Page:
"Give me books, French wine, fruit, fine weather, and a little music played out of doors by somebody I do not know." - John Keats

"You're not allowed to say anything about books because they're books and books are, you know, God." - Nick Hornby

Thursday, April 21, 2016

Reviews # 2 - 5: A Jennifer Crusie Binge

I went on a Jennifer Crusie binge a few weekends ago. I wanted it to be a Gilmore Girls binge, but instead, my kid wanted to have a Friends binge, and since I already know that Ross is going to pick Rachel over the bald girl who is married to Ben Stiller in real life, I needed something I could read even though the tv was on. Hence, Jennifer Cruise. Plus, she was a free download from the library. And it was cold out. So I binged. And didn't get dressed. It was actually kind of nice.

Anyway, back to Jen. I sped-read through four of her early novels, and the thing about reading authors like that is you realize (duh) that they have a formula. It's not a great formula, but it must work because I kept going. So here's the run down, in no particular order, other than that's how I pulled them from my reader.

In Trust Me On This, we meet Dennie Banks, who is a reporter for a small town newspaper. Desperate to break a big story (the divorce of her mentor), she conspires to meet her at a conference. At the same time, Alec Prentice is looking to take down a con artist who likes to swindle old ladies out of their money with some land in Florida. There is - of course - a meet-cute, a case of mistaken identity (Alec thinks Dennie is working with the con man), and some sex that involves ice cream. Dennie eventually has to leave Alec to figure things out, but comes back six weeks later and they live happily ever after. (There's also a really cute B-story involving Alec's boss Harry and his aunt, and I think I liked it better than Dennie and Alec.) Three stars, mainly for the B-story.

Charlie All Night introduces us to Allie McGuffey, a radio producer who just lost her boyfriend and her job, because she (stupidly) worked for her boyfriend, and he traded her in for a younger model. Charlie Tenniel shows up on the same day to take over the all night spot, and Allie is his new producer. Except Charlie isn't really a DJ; his dad is friends with the radio station owner, and apparently there is something rotten going on at WBBB, and Charlie's been tasked with discovering it. I guess Charlie is some sort of private investigator? I'm not really sure. Jen was unclear. Anyway, Allie and Charlie have a meet-cute (of course), some hot sex, some witty repartee with Allie's gay roommate, there's some radio-station drama, and there's an orphaned puppy that only sucks on the bottle when Billy Joel is playing. The big mystery going on at the radio station turns out to be the owner's son is growing pot and selling it to the old ladies in town to help with their chemotherapy nausea, which was sweet, but pretty anti-climactic if you ask me. And of course Alie's boyfriend (Mark? Roger? I can't remember) wants her back, but she decides to stay with Charlie and they have puppies and it's adorable. Except...Jen couldn't remember if Allie's name was Allie or Alice and kept switching it mid-story, which kind of irritated me. Two and a half stars, mainly cause the heat wasn't all that hot.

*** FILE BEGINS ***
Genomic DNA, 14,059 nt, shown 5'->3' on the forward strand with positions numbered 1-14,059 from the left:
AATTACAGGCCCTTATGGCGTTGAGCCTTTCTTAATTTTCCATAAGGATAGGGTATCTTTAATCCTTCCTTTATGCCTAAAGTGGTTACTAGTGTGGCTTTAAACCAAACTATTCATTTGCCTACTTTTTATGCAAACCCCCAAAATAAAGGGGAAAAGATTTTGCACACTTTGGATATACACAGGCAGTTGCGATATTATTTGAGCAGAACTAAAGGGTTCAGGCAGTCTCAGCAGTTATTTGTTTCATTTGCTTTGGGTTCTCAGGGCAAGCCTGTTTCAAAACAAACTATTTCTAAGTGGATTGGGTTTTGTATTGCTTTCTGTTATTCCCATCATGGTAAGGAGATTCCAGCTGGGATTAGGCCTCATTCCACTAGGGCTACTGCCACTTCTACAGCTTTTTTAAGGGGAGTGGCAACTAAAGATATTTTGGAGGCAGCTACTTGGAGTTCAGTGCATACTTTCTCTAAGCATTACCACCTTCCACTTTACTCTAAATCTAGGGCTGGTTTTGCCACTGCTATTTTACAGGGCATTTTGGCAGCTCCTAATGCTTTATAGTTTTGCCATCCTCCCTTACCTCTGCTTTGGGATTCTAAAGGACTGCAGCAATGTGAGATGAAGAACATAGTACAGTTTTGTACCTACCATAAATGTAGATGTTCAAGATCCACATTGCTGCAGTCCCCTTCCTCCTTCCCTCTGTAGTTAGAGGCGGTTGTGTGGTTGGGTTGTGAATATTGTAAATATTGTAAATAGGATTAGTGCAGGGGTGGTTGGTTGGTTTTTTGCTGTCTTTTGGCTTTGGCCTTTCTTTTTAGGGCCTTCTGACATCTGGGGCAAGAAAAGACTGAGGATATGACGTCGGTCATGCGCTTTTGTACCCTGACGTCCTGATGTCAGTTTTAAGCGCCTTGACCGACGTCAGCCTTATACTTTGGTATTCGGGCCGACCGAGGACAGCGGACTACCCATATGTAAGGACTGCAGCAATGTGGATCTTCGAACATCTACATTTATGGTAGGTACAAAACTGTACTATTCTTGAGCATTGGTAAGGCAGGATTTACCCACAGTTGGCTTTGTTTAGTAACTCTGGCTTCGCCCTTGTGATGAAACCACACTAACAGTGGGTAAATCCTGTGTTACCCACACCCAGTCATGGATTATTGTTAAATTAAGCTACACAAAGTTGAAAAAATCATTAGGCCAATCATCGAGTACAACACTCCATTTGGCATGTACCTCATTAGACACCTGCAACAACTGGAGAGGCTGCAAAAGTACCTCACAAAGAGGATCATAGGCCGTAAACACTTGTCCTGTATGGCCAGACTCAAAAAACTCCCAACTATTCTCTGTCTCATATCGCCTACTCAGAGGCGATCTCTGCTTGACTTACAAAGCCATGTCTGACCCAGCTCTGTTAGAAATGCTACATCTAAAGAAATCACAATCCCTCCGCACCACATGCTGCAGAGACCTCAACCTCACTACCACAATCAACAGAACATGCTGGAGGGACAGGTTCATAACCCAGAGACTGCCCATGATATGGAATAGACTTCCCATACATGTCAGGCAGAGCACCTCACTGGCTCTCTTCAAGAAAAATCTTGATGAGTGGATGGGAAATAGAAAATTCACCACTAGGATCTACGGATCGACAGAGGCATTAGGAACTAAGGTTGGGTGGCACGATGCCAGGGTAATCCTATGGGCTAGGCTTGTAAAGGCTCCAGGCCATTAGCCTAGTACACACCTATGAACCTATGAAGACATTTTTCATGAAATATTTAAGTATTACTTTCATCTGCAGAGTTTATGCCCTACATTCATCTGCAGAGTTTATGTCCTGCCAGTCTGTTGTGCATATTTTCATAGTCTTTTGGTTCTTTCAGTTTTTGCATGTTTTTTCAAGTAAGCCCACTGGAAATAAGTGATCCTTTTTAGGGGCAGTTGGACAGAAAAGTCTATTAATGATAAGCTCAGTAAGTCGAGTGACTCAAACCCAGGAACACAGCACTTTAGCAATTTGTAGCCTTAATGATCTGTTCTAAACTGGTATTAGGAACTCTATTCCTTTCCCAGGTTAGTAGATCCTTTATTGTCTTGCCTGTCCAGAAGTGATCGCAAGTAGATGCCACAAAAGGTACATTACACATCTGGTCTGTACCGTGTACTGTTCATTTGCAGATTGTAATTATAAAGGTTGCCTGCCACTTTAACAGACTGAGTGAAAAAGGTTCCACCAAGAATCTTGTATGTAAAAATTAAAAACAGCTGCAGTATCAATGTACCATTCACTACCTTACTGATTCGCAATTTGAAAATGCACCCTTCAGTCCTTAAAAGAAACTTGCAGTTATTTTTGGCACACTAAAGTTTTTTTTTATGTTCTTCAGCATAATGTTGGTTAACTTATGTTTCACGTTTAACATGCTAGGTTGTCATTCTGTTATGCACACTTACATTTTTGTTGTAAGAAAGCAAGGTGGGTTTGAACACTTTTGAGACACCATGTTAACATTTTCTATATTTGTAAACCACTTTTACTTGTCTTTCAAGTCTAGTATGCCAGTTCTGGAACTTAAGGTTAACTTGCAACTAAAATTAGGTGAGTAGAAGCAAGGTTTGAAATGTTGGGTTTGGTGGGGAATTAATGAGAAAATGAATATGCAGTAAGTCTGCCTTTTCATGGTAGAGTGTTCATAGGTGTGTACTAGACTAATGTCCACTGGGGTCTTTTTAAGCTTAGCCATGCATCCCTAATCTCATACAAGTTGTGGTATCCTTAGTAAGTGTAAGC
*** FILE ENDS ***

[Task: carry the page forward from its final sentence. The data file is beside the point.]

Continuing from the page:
What the Lady Wants brings us Mitch Peabody, a stockbroker who bet that he couldn't make a go of a private investigator business and have it running in the black within a year. He's 363 days in to the year and $2300 short when Mae Belle Sullivan walks through his door, dressed in a pink suit complete with a veil a la the Maltese Falcon. Mae is convinced her uncle was murdered, even though he was 75 and died in the arms of his 25 year old mistress. Mae writes Mitch a check, effectively winning his bet for him, and Mitch agrees to take the case. The mob gets involved in the form of one of Mae's other uncles, it turns out the dead uncle got married to a shrew of a woman just before he died (and not the mistress), and, oh yeah, all the money is gone. The police suddenly suspect Mae, there's a big hostage situation, and the real killer turns out to be the mistress (duh). Three stars.

Manhunting brings Kate Svenson to a resort tucked in to the Kentucky countryside. Apparently it's The Place to meet eligible men, and since Kate has decided it's time to get married, that's where she goes. Except all the men are dolts. Sure, they are good looking and they are wealthy, but they're all kind of dull and jerky. (Actually, they're like Ronald in The Paper Bag Princess.) Except for Jake Templeton, the silent partner who doubles as the handyman, and who also spends every morning fishing on the lake with Kate. But Kate doesn't want Jake - she's here to get herself a city boy. Except...Jake's awfully tempting. And she has fun bartending at the dive bar in town. And back to Jake being awfully tempting. What's a girl to do but run away for awhile, figure it out, and come back. Issues with this book include the fact that Kate is an up-and-coming financial wizard and yet is able to leave her job for two weeks, the other guys at the resort are a little bit rapey (although Kate can clearly handle herself, but it's still kind of icky), and the first night Kate goes to the local bar, she winds up bartending and is awesome at it. Anyone who has spent any time waiting tables and/or bartending knows that it's hard, and it takes a bit to get the groove. But in the end, of course, Jake proposes (with a fish ring) and Kate says yes. Two stars, mainly because of the aforementioned weird rapey feelings. And the whole shopping for a husband set up.

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